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Response to WillParkinson (Original post)

Sun Nov 18, 2012, 06:49 PM

26. I would not have stopped

But there's no right or wrong answer here. Up to the individual person to decide to stop or not.

I don't trust anyone really so I would not have stopped for this reason. He can figure out how to get to the next place he needs to go without my help.

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Response to WillParkinson (Original post)

Sun Nov 18, 2012, 07:35 PM

28. my husband was almost mugged last week

out in broad daylight. Luckily a couple of people did pass by and ask if my husband was okay. My husband who is legally blind and uses a cane quickly said he did not know this person so the strangers asked the person bothering my husband to be on his way. He did, and my husband hurried to the nearest bus and came straight home. It is sad that we have to second guess whether to help someone. If not for those strangers who intervened to help my husband he could have been hurt or killed but they were out in public in the middle of the day. I would say really listen to your instincts. If you feel the slightest bit of uneasiness don't do it. Isolation is usually not a safe position to put yourself in and giving someone a ride in a car is putting yourself in an isolated position. Help when you know you can help, but be cautious.

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Response to WillParkinson (Original post)

Sun Nov 18, 2012, 07:38 PM

29. I drive a beat up truck and usually have a few dogs with me

so I will almost always offer to help or give a ride if I can. if they are willing to put up with the hair and dirt or even ride in the back I will take them to the next exit/town/whatever.

dog knows I have needed the help enough damn times myself. and it us usually other poor people in beaters that stop. we are all in this together.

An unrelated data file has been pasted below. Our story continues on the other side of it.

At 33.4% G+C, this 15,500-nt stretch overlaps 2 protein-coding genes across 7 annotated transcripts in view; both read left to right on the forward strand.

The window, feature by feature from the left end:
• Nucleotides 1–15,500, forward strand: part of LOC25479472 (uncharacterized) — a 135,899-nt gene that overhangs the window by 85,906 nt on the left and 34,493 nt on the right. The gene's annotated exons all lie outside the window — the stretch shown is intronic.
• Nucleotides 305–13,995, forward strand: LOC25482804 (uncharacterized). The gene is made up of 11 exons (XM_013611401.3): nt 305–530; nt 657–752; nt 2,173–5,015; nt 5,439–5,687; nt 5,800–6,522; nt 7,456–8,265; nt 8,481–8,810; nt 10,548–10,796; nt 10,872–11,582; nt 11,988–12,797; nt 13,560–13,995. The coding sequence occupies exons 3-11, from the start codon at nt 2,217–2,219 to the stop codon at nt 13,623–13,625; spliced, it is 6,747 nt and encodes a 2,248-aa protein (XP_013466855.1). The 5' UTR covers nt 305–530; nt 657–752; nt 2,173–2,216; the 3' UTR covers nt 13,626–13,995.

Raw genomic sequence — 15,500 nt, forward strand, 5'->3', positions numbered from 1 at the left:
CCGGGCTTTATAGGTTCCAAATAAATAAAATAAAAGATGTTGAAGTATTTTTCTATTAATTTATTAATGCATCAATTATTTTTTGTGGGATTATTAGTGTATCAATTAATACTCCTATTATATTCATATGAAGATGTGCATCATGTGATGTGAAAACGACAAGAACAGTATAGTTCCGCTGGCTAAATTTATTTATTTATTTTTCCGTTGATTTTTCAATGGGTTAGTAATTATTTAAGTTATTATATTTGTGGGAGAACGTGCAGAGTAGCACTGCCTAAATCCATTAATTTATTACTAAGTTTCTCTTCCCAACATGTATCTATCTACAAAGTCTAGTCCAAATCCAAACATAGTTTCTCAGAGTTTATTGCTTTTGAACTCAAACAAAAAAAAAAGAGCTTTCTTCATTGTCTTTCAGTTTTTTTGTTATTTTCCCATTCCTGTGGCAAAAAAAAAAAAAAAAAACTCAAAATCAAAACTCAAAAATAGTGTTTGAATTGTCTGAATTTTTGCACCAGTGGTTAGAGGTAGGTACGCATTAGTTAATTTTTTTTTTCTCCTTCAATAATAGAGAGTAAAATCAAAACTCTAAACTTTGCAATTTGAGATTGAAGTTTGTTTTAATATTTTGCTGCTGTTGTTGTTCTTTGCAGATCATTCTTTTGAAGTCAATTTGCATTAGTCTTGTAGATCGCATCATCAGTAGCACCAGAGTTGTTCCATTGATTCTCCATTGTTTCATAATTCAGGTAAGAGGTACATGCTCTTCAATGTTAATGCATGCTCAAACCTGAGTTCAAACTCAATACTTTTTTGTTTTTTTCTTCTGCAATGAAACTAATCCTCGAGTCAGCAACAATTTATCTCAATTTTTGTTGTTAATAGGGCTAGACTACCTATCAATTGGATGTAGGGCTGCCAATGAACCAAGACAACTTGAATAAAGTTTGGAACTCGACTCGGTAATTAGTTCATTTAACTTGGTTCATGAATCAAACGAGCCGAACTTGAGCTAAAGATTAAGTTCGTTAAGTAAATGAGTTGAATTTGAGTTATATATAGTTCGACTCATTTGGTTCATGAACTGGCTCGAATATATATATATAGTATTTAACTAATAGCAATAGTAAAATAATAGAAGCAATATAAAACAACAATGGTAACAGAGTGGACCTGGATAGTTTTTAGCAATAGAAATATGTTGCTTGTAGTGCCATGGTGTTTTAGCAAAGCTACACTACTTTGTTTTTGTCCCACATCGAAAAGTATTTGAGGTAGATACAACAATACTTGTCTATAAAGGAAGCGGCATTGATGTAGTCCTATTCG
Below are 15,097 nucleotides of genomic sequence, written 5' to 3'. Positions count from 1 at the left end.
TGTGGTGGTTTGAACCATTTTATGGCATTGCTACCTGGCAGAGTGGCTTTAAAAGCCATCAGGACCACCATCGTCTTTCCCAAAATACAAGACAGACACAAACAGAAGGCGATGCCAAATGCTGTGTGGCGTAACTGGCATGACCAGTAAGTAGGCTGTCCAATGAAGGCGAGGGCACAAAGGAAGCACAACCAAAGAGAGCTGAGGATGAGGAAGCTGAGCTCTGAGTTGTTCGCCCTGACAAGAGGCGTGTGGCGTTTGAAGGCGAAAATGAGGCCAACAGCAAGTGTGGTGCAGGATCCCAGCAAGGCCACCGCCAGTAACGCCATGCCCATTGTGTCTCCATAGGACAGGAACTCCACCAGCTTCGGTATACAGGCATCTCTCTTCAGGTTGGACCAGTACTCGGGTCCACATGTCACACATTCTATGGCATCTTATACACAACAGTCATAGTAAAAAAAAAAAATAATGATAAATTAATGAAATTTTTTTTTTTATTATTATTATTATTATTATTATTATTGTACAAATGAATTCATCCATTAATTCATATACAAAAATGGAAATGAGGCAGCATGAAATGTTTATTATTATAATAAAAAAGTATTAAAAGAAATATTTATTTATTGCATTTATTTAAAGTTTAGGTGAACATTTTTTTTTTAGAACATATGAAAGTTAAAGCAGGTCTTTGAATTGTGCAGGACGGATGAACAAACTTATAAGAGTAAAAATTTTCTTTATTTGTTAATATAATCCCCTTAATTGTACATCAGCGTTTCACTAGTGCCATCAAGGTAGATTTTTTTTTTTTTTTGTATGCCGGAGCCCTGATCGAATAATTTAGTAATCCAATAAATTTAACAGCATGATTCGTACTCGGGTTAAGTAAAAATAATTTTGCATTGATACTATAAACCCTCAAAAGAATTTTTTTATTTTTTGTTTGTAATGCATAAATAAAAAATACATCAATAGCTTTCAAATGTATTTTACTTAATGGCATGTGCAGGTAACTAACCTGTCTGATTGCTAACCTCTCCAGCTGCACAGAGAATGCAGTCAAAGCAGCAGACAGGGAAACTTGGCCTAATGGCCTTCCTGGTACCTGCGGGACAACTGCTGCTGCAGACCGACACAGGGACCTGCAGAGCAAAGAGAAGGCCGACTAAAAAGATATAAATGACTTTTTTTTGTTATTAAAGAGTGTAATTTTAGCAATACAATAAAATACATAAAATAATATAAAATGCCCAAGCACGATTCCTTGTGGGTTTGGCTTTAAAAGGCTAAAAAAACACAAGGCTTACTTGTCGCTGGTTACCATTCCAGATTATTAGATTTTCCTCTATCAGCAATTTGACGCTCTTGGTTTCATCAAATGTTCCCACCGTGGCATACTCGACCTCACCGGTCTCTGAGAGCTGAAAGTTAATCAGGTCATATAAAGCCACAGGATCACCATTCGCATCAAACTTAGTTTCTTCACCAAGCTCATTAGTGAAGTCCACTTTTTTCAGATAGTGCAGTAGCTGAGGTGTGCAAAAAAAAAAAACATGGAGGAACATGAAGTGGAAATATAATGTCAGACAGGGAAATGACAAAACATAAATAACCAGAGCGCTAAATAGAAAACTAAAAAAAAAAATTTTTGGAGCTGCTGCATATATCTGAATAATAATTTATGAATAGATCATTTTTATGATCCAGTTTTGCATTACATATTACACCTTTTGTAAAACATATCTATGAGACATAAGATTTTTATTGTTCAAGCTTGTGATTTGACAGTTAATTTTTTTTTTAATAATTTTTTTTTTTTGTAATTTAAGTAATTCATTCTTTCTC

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Response to WillParkinson (Original post)

Sun Nov 18, 2012, 07:42 PM

30. If you had an extra sweater in the car,

you could have given it to him. My car is full of clothes because I am disorganized.

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Response to WillParkinson (Original post)

Sun Nov 18, 2012, 07:48 PM

31. Question of judgment in context, not right or wrong.


The impulse to help is good. The observation that you don't know what you're getting into stopping your car for a stranger whose situation you do not know in the middle of the night is also valid. This wasn't someone standing by a stranded vehicle, or someone waving for help, right?

An intermediate step would have been to stop, roll down the window, and inquire. "Do you need help?" Possible the person was meeting someone. Also possible he was homeless, which would open up another set of questions and options. In any event, you'd have a chance to evaluate who you were dealing with, which I'm sure you would have done anyway.

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Response to WillParkinson (Original post)

Sun Nov 18, 2012, 08:00 PM

32. I don't think there's really a right or wrong here

One has to do what one is comfortable with. And a lot depends on factors specific to the incident (such as knowledge of the area). It sounds like Paul was with you at the time? Personally, I think it likely that in most such cases there is fairly little danger, but in such cases I also think it's important to respect one's companion's comfort level with the situation.

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Response to WillParkinson (Original post)

Sun Nov 18, 2012, 09:11 PM

33. You should have offered the info that buses have stopped running

Maybe the guy was just waiting for a ride and it was a good "landmark" to tell someone to meet. If it's not too much trouble you could offer some assistance, maybe $5 for a taxi ride. Safety first always though.

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Response to WillParkinson (Original post)

Sun Nov 18, 2012, 09:15 PM

34. The question isn't

"what might happen to me if I stop to help this stranger?" -- it is "what will I become if I refuse to help?" ..... paraphrasing Martin Luther King, Jr.